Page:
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Ball of Foot Pain

What is the ball of the foot and what does it do?   The ball of foot is that large padded area on the forefront of your foot. It’s main function is to provide help in  distributing and handling the weight and pressure of the body on the foot.[/vc_column_text][pextvc_space pextvc_height=”20px”][vc_separator][pextvc_space pextvc_height=”20px”][vc_column_text]

What causes the condition?

  Ball of foot pain usually occurs when there is an improper weight distribution on the bones behind the toes. This can occur if your toes are crooked, your heel cord is too tight or a genetic foot shape more conducive to the pain. However, the most common cause is walking improperly. Your foot is designed to roll through the big toe as you take the next step. However, when your big toe has a restricted range of motion, you will naturally adapt to walking incorrectly by not using your big toe while walking. When this happens, more weight will be distributed to the bones behind the smaller toes causing a greater pressure in the smaller bones. These bones were not designed to handle such pressure and weight, which causes that ball of foot pain. Swelling will occur to the joints and the surrounding soft tissues, including the nerves. Then, pain and occasionally, numbness occur.[/vc_column_text][pextvc_space pextvc_height=”20px”][vc_separator][pextvc_space pextvc_height=”20px”][vc_column_text]

What can I do?

 
  • Soak your feet in lukewarm water with Epsom salts
  • After the salt soak, ice the foot 15-20 minutes 2-3 times a day. Wear a sock before applying the ice pack so that you don’t get hurt from applying such a cold pack directly to your skin. A large gel pack, which are available at grocery stores and big box stores, would work best.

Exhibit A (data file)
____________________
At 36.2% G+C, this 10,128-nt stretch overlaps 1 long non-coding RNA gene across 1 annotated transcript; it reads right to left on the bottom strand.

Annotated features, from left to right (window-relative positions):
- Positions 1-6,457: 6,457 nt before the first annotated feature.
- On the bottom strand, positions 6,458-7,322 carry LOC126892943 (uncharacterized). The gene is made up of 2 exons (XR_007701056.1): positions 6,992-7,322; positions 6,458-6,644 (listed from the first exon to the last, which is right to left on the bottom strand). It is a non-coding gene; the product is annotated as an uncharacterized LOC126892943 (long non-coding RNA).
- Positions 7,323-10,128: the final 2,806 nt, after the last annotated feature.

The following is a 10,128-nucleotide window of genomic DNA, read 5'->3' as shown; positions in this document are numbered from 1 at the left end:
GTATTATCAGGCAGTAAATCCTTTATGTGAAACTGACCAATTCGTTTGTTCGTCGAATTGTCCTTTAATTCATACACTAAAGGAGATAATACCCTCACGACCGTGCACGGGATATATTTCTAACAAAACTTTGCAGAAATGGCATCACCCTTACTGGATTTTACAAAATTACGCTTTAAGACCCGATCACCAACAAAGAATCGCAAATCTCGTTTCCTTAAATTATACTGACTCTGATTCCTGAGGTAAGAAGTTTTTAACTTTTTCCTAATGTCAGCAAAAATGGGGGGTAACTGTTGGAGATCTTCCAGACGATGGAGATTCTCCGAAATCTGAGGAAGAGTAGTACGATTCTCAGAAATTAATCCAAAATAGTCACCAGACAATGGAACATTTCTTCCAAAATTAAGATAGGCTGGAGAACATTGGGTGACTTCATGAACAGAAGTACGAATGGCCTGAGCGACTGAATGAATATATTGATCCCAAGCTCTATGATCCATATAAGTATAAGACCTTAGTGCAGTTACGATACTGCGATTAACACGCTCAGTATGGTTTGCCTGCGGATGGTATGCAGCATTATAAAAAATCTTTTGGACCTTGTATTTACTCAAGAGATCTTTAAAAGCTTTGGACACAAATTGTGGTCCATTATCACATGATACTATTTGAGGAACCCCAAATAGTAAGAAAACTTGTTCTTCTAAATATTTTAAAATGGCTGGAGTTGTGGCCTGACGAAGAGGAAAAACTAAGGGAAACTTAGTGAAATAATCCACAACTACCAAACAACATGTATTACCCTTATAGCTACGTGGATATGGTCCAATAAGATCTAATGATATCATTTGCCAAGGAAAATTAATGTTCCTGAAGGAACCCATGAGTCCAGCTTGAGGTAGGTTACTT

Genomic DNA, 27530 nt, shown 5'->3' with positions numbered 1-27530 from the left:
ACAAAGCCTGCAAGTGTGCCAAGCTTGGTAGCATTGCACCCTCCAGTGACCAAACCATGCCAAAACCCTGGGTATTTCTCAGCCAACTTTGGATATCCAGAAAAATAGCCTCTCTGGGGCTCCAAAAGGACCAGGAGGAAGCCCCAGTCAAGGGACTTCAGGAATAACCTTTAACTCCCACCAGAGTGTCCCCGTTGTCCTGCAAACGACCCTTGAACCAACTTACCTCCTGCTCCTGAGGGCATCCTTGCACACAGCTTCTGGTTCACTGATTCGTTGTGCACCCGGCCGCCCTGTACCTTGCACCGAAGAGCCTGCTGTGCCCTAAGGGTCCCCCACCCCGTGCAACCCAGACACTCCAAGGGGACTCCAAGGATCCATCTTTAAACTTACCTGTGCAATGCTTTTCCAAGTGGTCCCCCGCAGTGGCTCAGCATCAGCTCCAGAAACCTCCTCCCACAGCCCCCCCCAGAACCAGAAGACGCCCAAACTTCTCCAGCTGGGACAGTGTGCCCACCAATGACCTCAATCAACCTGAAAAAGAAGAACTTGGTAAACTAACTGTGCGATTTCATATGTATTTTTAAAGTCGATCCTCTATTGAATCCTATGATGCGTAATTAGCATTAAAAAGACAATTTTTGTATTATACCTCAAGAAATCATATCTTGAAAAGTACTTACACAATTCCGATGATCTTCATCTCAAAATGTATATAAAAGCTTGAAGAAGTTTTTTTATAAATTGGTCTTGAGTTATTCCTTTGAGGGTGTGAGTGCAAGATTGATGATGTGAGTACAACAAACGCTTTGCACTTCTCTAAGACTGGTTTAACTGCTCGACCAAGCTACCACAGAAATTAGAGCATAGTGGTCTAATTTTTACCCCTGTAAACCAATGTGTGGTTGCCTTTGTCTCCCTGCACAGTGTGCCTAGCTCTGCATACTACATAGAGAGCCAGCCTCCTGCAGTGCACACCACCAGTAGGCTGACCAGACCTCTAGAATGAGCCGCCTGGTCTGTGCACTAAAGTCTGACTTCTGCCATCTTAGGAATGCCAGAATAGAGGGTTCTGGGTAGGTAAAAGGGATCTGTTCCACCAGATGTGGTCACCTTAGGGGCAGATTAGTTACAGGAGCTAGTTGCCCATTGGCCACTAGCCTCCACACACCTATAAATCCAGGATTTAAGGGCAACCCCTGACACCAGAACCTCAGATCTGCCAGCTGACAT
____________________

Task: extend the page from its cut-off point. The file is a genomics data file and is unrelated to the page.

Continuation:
• Use of over the counter anti-inflammatories, such as Ibuprofen or naproxen can be helpful on a short-term basis. It is best to check with your doctor before taking these medications.
  • Avoid high impact activities, such as jumping, until the pain lessens.
  • Use topical muscle rubs 3-4 times a day, if needed.
  • If you need further evaluation and treatment for your condition we recommend a provider from the following organizations:
American College of Foot and Ankle Surgeons (ACFAS) Active Release Technique (ART)[/vc_column_text][pextvc_space pextvc_height=”25px”][/vc_column][vc_column][vc_video link=”https://youtu.be/bj5j0CkHYSw” align=”center”][/vc_column][/vc_row][vc_row][vc_column][/vc_column][/vc_row][vc_row][vc_column][/vc_column][/vc_row][vc_row][vc_column][/vc_column][/vc_row][vc_row][vc_column][/vc_column][/vc_row][vc_row][vc_column][/vc_column][/vc_row][vc_row][vc_column][/vc_column][/vc_row][vc_row][vc_column][/vc_column][/vc_row][vc_row][vc_column][/vc_column][/vc_row][vc_row][vc_column][/vc_column][/vc_row]]]>

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